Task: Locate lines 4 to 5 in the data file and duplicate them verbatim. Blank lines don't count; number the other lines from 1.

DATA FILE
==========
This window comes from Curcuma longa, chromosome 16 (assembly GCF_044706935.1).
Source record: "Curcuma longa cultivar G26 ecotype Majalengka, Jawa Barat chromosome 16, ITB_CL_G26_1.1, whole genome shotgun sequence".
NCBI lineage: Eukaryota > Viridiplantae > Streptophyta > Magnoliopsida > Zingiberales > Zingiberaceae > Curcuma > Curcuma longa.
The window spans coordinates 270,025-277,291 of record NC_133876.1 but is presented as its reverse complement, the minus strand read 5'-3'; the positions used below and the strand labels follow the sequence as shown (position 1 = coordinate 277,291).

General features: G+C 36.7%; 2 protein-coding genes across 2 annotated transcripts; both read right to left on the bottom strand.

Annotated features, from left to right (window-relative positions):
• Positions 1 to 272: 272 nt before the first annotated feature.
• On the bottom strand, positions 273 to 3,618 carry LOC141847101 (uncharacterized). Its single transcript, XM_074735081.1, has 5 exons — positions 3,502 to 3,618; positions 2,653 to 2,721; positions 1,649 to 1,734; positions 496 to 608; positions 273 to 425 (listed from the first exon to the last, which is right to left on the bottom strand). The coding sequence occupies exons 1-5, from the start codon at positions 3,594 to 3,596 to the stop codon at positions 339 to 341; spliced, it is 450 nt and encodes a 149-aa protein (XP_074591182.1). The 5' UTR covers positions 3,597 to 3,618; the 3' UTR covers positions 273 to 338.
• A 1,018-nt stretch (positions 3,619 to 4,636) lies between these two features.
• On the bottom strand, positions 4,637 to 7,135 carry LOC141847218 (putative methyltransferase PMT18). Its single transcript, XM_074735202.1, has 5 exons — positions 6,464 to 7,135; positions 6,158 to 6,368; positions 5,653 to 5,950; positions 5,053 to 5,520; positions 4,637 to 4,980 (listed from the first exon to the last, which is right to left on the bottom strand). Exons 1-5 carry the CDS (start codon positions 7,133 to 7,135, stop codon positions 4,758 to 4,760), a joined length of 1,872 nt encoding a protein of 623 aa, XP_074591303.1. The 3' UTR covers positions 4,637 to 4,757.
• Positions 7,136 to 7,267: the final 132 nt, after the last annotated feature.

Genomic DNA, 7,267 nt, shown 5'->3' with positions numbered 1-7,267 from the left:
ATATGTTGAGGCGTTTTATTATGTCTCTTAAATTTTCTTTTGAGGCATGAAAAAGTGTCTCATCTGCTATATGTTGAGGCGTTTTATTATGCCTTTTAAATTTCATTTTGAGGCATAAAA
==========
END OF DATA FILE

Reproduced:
The window spans coordinates 270,025-277,291 of record NC_133876.1 but is presented as its reverse complement, the minus strand read 5'-3'; the positions used below and the strand labels follow the sequence as shown (position 1 = coordinate 277,291).

General features: G+C 36.7%; 2 protein-coding genes across 2 annotated transcripts; both read right to left on the bottom strand.